Government accountants are poring over the latest compromise proposals to see how much they would cost, and some lawmakers are reserving judgment until that plays out this week. Democratic Sen. Claire McCaskill of Missouri said she would "absolutely" vote against the package if it seemed destined to increase people's out-of-pocket costs and the national debt.

In the meantime, only a few moderates have come out against the Medicare plan. But in a legislative struggle that is a game of inches, Democrats need all 60 votes in their caucus, and they don't yet have them.

The early Medicare buy-in was part of a compromise reached last week when Senate Democrats dropped the idea of setting up a federal health insurance plan to compete with private insurers. Many Democrats who had favored that public option only grudgingly let it go, in return embracing the Medicare proposal as an appealing way to help people 55 to 64 _ a group often vulnerable to losing employer-based health insurance when it's needed the most.

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Attacker hurls statuette at Berlusconi in Milan; Italian premier bloodied with broken nose

ROME (AP) _ An attacker hurled a statuette at Italian Premier Silvio Berlusconi, striking the leader in the face at the end of a rally Sunday and leaving the stunned 73-year-old media mogul with a broken nose and bloodied mouth.

Police said the 42-year-old man accused of attacking Berlusconi as he signed autographs in Milan was immediately taken into custody. The Italian leader was rushed to a hospital where he was being held overnight.

The attack occurred at a time when Berlusconi, one of Italy's wealthiest men, is embroiled in a sex scandal, a divorce case with his wife and public protests demanding his resignation.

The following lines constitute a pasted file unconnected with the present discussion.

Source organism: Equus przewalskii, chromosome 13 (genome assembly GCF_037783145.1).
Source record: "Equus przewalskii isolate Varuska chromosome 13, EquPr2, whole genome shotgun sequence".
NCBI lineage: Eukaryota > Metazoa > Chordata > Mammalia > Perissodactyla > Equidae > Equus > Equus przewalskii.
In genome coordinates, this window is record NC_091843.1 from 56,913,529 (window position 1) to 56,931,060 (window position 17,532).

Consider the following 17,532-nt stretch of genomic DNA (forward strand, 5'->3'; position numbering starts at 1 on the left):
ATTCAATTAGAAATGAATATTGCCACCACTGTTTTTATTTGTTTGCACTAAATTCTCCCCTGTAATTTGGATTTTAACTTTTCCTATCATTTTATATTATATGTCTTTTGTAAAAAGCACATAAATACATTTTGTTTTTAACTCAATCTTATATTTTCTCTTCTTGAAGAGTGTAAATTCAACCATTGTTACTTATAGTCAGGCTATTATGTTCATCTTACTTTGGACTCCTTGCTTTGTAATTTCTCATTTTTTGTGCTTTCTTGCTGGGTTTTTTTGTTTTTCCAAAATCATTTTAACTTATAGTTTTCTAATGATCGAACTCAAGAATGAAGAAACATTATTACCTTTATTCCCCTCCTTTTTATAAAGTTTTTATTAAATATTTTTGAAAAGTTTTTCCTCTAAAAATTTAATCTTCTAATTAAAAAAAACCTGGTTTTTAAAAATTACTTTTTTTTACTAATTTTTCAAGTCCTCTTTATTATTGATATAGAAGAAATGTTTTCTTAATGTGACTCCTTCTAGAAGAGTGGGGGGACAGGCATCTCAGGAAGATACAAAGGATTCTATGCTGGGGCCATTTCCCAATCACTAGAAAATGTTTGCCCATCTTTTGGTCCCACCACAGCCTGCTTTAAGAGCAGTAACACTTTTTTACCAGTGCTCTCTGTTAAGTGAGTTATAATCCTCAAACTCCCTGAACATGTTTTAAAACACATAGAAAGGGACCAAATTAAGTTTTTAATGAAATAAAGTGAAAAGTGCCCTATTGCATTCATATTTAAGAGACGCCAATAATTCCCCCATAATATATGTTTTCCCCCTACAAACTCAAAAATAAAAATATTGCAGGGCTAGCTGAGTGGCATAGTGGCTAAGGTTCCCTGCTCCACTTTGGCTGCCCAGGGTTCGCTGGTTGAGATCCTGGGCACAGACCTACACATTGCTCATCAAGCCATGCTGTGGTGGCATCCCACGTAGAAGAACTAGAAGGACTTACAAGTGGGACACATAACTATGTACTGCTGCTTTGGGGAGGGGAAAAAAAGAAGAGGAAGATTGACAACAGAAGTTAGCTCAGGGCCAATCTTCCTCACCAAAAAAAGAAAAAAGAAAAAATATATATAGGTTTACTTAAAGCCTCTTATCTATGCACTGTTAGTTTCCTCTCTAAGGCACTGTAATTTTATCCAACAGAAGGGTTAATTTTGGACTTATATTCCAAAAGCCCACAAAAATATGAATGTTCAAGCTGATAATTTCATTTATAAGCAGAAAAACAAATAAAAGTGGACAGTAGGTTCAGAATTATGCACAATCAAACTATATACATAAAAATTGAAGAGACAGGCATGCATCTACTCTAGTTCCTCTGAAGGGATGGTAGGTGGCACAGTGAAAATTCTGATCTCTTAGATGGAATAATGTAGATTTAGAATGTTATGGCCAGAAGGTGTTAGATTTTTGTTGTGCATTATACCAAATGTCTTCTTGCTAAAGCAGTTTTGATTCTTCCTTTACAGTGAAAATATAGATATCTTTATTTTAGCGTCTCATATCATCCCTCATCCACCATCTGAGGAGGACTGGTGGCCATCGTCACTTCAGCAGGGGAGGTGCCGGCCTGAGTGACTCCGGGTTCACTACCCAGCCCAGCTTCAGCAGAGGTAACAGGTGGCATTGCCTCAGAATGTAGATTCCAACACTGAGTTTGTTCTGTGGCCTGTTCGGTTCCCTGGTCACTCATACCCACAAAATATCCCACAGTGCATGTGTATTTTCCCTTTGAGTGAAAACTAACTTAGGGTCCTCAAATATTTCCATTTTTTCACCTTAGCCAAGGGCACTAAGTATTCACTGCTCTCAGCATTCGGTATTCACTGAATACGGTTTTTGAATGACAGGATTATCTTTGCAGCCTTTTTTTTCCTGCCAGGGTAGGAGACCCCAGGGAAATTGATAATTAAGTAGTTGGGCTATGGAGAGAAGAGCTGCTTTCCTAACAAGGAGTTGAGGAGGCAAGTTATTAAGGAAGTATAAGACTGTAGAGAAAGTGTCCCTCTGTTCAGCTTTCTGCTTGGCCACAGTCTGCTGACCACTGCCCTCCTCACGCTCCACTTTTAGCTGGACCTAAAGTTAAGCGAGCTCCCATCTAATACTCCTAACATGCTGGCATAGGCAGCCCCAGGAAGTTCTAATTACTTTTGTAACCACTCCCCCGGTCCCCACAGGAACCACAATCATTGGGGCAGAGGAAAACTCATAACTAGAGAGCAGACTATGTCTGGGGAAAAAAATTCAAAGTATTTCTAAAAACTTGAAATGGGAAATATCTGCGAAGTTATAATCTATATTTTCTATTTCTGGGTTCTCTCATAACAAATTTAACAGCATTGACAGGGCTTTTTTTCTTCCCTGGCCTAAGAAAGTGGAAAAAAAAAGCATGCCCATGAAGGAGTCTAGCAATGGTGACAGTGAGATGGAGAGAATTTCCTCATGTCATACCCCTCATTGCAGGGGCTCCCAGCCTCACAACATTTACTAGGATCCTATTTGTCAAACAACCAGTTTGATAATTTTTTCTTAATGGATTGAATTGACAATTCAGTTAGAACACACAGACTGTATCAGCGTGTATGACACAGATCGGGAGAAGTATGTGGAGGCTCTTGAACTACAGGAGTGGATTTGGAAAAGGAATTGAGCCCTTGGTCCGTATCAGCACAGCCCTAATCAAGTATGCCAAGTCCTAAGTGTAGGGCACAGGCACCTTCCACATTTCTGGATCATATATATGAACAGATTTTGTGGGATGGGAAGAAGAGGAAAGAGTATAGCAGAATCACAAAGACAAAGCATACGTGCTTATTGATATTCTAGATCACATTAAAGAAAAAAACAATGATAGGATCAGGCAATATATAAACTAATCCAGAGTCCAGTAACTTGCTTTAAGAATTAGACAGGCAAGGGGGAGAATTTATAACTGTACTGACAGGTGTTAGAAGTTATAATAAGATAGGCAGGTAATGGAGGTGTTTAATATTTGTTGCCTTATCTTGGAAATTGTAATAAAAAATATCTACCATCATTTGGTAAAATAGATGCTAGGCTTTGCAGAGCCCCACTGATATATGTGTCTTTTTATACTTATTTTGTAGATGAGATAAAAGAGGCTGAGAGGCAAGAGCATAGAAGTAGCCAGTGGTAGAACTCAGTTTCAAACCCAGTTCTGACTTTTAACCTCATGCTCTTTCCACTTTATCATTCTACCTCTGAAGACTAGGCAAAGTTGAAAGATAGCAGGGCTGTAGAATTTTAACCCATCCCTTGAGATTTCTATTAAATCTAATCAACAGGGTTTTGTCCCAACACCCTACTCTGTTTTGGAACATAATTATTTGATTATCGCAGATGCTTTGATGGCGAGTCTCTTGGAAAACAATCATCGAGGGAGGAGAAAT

TV showed the stunned leader with blood under his nose, on his mouth and under one eye as he was lifted to his feet by aides after Sunday's attack. He was hustled into the back of a car, but he immediately got out, apparently to show he was not badly injured.

But Berlusconi suffered a "small fracture" of the nose, two broken teeth and an injury to the inside and outside of his lip, said Paolo Klun, chief spokesman for Milan's San Raffaele Hospital.

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Iranian students accuse government of faking images of protesters burning photos of Khomeini

TEHRAN, Iran (AP) _ Hundreds of students at Tehran University renewed anti-government protests for a second week on Sunday, accusing authorities of fabricating images of demonstrators burning photos of the Islamic Republic's revered founder.

Students moved to the forefront of opposition on the streets with massive protests last week. They say authorities are using the images of burning photos as a pretext to crack down on their protests, which have helped revitalize the pro-reform movement.

State television has repeatedly shown images, ostensibly taken during student-led protests on Dec. 7, of unidentified hands burning and tearing up pictures of Ayatollah Ruhollah Khomeini. It was a grave and illegal insult against the former leader, still widely respected in the country. The elite Revolutionary Guard, the country's most powerful military force, called for the trial and punishment of those responsible.

Mohammad Nourizad, a filmmaker and activist, said that no matter who was behind the destruction of his photo, the offense pales in significance to the killing of protesters and the violation of people's rights. Iran's opposition says at least 72 protesters were killed in the weeks after the disputed June presidential election, while the government puts the number of confirmed dead at 30.

"When I saw how you tore up Imam (Khomeini's) road map for respecting people's rights and protecting their dignity, I had no power but to tear up his photo," Nourizad said sarcastically. He said the government was using the issue as a "childish tactic" against its opponents.

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Shoppers out in force but sticking closely to lists; bigger discounts on the way, analysts say

NEW YORK (AP) _ Shoppers were making lists and checking them twice this weekend _ and then sticking to them, holding out for good deals that analysts say could be coming this week.

While heavy traffic and little sign of clearance discounts during the weekend are clear improvements for retailers from last year's dismal season, many are still taking a wait-and-see approach.